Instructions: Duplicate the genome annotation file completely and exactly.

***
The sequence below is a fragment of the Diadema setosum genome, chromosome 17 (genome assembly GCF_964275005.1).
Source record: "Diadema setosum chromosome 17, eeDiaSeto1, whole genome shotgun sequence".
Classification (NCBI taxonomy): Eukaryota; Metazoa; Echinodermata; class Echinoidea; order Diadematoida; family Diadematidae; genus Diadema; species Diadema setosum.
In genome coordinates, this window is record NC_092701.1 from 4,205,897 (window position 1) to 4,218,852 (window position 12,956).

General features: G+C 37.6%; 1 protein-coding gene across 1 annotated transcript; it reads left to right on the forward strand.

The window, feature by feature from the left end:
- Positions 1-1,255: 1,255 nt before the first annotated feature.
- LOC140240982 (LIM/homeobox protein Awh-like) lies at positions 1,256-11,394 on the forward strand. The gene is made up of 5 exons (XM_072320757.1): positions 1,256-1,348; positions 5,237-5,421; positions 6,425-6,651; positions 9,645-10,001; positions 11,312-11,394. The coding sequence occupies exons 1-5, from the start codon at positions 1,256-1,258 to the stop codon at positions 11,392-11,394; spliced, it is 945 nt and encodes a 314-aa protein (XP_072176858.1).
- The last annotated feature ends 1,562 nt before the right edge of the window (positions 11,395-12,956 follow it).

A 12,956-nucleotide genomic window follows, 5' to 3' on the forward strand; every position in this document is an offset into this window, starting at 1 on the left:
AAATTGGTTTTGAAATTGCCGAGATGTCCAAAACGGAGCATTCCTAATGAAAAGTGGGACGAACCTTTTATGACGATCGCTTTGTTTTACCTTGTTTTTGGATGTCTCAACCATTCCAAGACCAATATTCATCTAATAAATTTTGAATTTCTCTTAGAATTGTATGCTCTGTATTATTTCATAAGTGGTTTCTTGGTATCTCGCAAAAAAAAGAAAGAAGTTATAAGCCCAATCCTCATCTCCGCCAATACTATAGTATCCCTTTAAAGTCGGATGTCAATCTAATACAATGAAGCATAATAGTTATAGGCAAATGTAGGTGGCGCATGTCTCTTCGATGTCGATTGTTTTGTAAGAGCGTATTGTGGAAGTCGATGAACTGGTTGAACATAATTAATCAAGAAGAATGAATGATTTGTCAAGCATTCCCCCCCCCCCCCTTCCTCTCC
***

The sequence below is a fragment of the Diadema setosum genome, chromosome 17 (genome assembly GCF_964275005.1).
Source record: "Diadema setosum chromosome 17, eeDiaSeto1, whole genome shotgun sequence".
Classification (NCBI taxonomy): Eukaryota; Metazoa; Echinodermata; class Echinoidea; order Diadematoida; family Diadematidae; genus Diadema; species Diadema setosum.
In genome coordinates, this window is record NC_092701.1 from 4,205,897 (window position 1) to 4,218,852 (window position 12,956).

General features: G+C 37.6%; 1 protein-coding gene across 1 annotated transcript; it reads left to right on the forward strand.

The window, feature by feature from the left end:
- Positions 1-1,255: 1,255 nt before the first annotated feature.
- LOC140240982 (LIM/homeobox protein Awh-like) lies at positions 1,256-11,394 on the forward strand. The gene is made up of 5 exons (XM_072320757.1): positions 1,256-1,348; positions 5,237-5,421; positions 6,425-6,651; positions 9,645-10,001; positions 11,312-11,394. The coding sequence occupies exons 1-5, from the start codon at positions 1,256-1,258 to the stop codon at positions 11,392-11,394; spliced, it is 945 nt and encodes a 314-aa protein (XP_072176858.1).
- The last annotated feature ends 1,562 nt before the right edge of the window (positions 11,395-12,956 follow it).

A 12,956-nucleotide genomic window follows, 5' to 3' on the forward strand; every position in this document is an offset into this window, starting at 1 on the left:
AAATTGGTTTTGAAATTGCCGAGATGTCCAAAACGGAGCATTCCTAATGAAAAGTGGGACGAACCTTTTATGACGATCGCTTTGTTTTACCTTGTTTTTGGATGTCTCAACCATTCCAAGACCAATATTCATCTAATAAATTTTGAATTTCTCTTAGAATTGTATGCTCTGTATTATTTCATAAGTGGTTTCTTGGTATCTCGCAAAAAAAAGAAAGAAGTTATAAGCCCAATCCTCATCTCCGCCAATACTATAGTATCCCTTTAAAGTCGGATGTCAATCTAATACAATGAAGCATAATAGTTATAGGCAAATGTAGGTGGCGCATGTCTCTTCGATGTCGATTGTTTTGTAAGAGCGTATTGTGGAAGTCGATGAACTGGTTGAACATAATTAATCAAGAAGAATGAATGATTTGTCAAGCATTCCCCCCCCCCCCCTTCCTCTCC